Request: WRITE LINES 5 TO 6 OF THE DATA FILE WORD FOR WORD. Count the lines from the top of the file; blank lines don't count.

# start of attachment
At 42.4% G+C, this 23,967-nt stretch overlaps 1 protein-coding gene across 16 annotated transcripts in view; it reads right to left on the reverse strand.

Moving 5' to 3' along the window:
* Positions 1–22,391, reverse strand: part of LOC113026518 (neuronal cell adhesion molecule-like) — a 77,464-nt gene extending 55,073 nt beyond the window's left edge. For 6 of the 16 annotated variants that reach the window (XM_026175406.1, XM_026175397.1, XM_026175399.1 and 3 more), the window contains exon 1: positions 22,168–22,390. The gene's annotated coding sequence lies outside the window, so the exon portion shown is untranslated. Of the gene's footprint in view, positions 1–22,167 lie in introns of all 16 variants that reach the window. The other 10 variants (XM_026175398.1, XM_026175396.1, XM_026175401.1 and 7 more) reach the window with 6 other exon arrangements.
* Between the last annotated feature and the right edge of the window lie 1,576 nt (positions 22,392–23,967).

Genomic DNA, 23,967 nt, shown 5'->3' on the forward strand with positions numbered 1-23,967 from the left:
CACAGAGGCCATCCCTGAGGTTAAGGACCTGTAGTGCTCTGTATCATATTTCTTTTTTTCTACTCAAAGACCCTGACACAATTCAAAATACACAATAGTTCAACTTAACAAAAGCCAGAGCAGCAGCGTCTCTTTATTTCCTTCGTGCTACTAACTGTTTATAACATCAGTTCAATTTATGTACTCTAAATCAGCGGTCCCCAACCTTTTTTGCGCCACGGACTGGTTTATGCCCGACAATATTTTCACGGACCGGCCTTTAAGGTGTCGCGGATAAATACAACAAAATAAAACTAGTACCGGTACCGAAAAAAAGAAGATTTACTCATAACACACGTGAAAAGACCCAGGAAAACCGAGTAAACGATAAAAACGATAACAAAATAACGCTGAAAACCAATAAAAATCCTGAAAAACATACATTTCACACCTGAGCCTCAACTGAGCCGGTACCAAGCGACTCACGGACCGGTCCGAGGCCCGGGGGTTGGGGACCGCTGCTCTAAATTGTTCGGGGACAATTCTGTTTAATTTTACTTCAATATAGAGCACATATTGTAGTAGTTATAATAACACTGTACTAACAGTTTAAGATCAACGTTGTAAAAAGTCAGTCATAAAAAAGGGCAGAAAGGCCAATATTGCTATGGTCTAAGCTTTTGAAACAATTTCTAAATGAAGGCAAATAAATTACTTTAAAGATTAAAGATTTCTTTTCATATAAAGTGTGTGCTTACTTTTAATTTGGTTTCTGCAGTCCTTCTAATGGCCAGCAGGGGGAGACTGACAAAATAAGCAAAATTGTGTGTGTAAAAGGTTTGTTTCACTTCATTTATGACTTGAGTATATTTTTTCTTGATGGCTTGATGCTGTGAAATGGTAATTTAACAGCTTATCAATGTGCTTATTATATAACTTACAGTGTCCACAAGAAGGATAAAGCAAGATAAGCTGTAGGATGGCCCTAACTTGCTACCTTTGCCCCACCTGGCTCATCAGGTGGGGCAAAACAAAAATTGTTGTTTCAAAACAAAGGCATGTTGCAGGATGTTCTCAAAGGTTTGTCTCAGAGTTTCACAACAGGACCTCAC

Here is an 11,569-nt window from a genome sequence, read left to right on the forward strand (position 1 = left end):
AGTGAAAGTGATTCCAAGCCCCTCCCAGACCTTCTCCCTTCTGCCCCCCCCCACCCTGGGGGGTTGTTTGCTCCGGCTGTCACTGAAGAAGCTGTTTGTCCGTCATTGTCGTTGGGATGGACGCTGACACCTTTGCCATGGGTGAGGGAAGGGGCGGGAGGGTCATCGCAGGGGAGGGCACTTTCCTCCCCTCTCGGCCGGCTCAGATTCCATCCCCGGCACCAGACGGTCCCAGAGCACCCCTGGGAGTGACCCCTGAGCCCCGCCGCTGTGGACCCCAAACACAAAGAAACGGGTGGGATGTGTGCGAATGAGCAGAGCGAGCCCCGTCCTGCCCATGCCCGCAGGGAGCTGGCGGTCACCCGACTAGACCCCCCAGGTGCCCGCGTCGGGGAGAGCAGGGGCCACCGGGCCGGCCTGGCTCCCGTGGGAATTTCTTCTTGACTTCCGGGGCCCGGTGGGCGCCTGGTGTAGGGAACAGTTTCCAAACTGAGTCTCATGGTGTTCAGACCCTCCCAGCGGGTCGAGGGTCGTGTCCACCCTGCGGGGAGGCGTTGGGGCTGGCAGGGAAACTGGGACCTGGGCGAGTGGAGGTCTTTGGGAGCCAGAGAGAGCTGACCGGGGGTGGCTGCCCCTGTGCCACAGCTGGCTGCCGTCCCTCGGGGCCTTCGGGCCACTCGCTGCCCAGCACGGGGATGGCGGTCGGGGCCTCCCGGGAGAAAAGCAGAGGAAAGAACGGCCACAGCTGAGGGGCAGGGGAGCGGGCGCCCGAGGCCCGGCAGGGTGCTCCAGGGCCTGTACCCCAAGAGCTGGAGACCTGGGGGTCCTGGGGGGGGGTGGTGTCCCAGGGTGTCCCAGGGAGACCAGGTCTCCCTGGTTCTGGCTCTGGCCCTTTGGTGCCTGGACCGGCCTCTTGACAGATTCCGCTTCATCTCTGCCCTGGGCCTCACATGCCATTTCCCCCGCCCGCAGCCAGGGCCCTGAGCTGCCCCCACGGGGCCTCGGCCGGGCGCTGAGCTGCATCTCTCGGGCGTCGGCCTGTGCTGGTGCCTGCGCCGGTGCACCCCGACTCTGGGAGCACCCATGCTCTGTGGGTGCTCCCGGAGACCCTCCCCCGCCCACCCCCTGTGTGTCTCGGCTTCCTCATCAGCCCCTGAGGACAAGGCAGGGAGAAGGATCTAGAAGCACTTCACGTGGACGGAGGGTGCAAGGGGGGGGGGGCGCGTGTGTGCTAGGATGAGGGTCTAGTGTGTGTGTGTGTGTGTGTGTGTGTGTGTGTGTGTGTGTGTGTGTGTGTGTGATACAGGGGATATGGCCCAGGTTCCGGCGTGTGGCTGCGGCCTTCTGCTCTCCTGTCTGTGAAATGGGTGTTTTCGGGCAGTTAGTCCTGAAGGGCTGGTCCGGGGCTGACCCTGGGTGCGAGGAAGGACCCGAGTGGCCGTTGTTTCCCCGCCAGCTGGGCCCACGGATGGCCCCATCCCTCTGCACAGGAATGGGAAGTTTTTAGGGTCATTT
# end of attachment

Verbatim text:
Genomic DNA, 23,967 nt, shown 5'->3' on the forward strand with positions numbered 1-23,967 from the left:
CACAGAGGCCATCCCTGAGGTTAAGGACCTGTAGTGCTCTGTATCATATTTCTTTTTTTCTACTCAAAGACCCTGACACAATTCAAAATACACAATAGTTCAACTTAACAAAAGCCAGAGCAGCAGCGTCTCTTTATTTCCTTCGTGCTACTAACTGTTTATAACATCAGTTCAATTTATGTACTCTAAATCAGCGGTCCCCAACCTTTTTTGCGCCACGGACTGGTTTATGCCCGACAATATTTTCACGGACCGGCCTTTAAGGTGTCGCGGATAAATACAACAAAATAAAACTAGTACCGGTACCGAAAAAAAGAAGATTTACTCATAACACACGTGAAAAGACCCAGGAAAACCGAGTAAACGATAAAAACGATAACAAAATAACGCTGAAAACCAATAAAAATCCTGAAAAACATACATTTCACACCTGAGCCTCAACTGAGCCGGTACCAAGCGACTCACGGACCGGTCCGAGGCCCGGGGGTTGGGGACCGCTGCTCTAAATTGTTCGGGGACAATTCTGTTTAATTTTACTTCAATATAGAGCACATATTGTAGTAGTTATAATAACACTGTACTAACAGTTTAAGATCAACGTTGTAAAAAGTCAGTCATAAAAAAGGGCAGAAAGGCCAATATTGCTATGGTCTAAGCTTTTGAAACAATTTCTAAATGAAGGCAAATAAATTACTTTAAAGATTAAAGATTTCTTTTCATATAAAGTGTGTGCTTACTTTTAATTTGGTTTCTGCAGTCCTTCTAATGGCCAGCAGGGGGAGACTGACAAAATAAGCAAAATTGTGTGTGTAAAAGGTTTGTTTCACTTCATTTATGACTTGAGTATATTTTTTCTTGATGGCTTGATGCTGTGAAATGGTAATTTAACAGCTTATCAATGTGCTTATTATATAACTTACAGTGTCCACAAGAAGGATAAAGCAAGATAAGCTGTAGGATGGCCCTAACTTGCTACCTTTGCCCCACCTGGCTCATCAGGTGGGGCAAAACAAAAATTGTTGTTTCAAAACAAAGGCATGTTGCAGGATGTTCTCAAAGGTTTGTCTCAGAGTTTCACAACAGGACCTCAC